Written by Kelly Bowden, National Campaign Manager
If you ask political parties or the media, this election is about the middle class. If you ask me, it’s about people living in poverty. Those 1.2 billion people globally or 4.8 million women and men in Canada who live on much less than they need. While parties and pundits aren’t saying this is an election about poverty, the policies you’ll be hearing about over the next months will dramatically affect poor people’s lives.
Here’s a short list of what to look for in tonight’s debate:
1) Women’s political participation
Gender is a main predictor for who will be poor and who will have power – so that makes an election about poverty an election about women and their rights. When women are involved in social, economic and political life – gender inequality is reduced. Through our AMAL program Oxfam supported Tunisian women in their campaign to reach 50% female representation in all electoral lists. Currently, Canada’s parliament is 25% women, far behind leaders like Sweden with 43% and South Africa with 41%. How do we do better? By parties actively recruiting and fielding more women candidates.
Women spend nearly double the time men do looking after the household and taking care of children and other family members. Accessible child care can ease this burden on women, which means more time for women to participate in the workforce and political life. Oxfam’s research on the G20 and gender equality shows that child care programs make economic sense too. Talking about childcare can also start a deeper conversation about the need for shared care responsibilities between women and men.
3) Jobs and income
Precarious work is the new norm: The majority of Toronto’s workforce toggles between temporary, part-time or contract jobs. Women are definitely over-represented in this group. Of women under the age of 25 who are employed, only 45% hold full-time jobs, compared to 60% of men. When girls drop out of school, the disadvantage deepens: women with less than a Grade 9 education earn about $20,000, only half of what men with the same education earn. Oxfam supported a program which featured a guaranteed minimum income in India. Participants saw improvements in child nutrition, health, schooling attendance/performance, sanitation, economic activity and earned income. It also improved the socio-economic status of women, the elderly and the disabled and even made it easier for people to start their own businesses. Maybe we should try that here!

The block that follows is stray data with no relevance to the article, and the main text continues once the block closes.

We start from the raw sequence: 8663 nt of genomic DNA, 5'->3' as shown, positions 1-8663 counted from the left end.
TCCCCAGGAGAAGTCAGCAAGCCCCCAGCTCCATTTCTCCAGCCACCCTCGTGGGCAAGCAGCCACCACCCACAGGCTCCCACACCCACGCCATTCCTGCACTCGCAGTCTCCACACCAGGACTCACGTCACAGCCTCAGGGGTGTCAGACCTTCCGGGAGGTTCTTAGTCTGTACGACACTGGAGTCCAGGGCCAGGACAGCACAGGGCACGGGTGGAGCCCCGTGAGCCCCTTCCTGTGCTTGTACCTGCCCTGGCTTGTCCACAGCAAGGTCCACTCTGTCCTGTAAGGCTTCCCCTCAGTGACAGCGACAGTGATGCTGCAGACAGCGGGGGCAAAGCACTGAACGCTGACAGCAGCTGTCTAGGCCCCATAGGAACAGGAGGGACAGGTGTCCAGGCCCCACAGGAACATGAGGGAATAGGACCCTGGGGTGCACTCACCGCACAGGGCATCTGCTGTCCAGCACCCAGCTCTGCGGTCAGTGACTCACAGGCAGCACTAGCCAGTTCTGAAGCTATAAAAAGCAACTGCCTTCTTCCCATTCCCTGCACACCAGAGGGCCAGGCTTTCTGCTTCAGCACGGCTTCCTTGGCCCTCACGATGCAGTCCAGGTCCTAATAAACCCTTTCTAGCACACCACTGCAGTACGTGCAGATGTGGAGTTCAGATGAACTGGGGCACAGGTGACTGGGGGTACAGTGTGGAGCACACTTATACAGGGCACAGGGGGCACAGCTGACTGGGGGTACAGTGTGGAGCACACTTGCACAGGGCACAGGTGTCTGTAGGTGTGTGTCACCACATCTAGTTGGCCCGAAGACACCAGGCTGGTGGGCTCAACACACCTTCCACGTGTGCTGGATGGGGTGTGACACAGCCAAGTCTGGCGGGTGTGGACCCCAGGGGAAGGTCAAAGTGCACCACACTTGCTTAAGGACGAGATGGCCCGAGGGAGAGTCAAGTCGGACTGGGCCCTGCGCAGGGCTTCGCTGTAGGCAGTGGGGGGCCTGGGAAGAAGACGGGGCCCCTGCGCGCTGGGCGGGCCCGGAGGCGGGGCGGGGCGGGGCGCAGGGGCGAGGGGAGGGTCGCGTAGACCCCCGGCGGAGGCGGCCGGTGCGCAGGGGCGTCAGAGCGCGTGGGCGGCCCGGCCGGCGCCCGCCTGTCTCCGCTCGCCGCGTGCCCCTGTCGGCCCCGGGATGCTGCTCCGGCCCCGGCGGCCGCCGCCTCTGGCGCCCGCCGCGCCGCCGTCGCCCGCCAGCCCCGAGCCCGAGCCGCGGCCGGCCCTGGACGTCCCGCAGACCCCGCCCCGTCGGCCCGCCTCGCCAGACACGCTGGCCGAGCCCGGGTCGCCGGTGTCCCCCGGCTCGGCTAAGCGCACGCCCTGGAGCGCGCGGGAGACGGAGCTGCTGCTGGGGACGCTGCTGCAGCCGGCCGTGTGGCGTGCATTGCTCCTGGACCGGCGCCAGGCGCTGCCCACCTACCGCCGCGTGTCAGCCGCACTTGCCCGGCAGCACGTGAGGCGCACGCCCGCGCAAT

The debate is to raise them or cut them. How about we just start by collecting them all? Put simply, inequality rises when tax rules are unfair. When corporations pay less tax, their profits increase, and these profits end up overwhelmingly in the pockets of the richest people. At the same time, when companies don’t pay their taxes, it is left to us, citizens and small businesses to fill the gaps. Corporate taxes are part of the solution to inequality. Governments could raise revenues and invest them in services, such as health and education, which are vital to empowering women, reducing inequality and fighting poverty.
5) Violence Against Women
This is a topic to watch for… because you’ll have to look hard to find it. Despite the fact that 8000 women and girls still seek housing in shelters each day in Canada and that one in three women on the planet will experience violence in her lifetime, this isn’t yet on the election radar. Oxfam supported women’s rights organizations in Nigeria who campaigned for national legislation to end violence against women – and won. We should be talking about a comprehensive National Action Plan to end violence against women here too. We may hear about an inquiry into missing and murdered indigenous women – and hopefully what we hear is a commitment to action.
Canada’s international aid contribution has been in decline, and remains far from our globally agreed upon commitment to 0.7% of GNI. Our overseas spending on programs where gender equality is the primary goal has only been 1 – 2% of total program funding over the last five years, while spending in programs where gender equality is one among several goals has risen from 53 – 73% over the same period. We need to contribute more aid, and we need more of it focused on women’s rights and gender equality — invested directly in women’s rights organizations.
Oxfam is working for a more equal country, and a more equal planet, where we shrink the gap between the rich and the rest and end the inequalities that exist between women and men.
Want to make sure these issues are front and centre?
Tweet them tonight, and tell all parties they should join a debate focused on women and girls.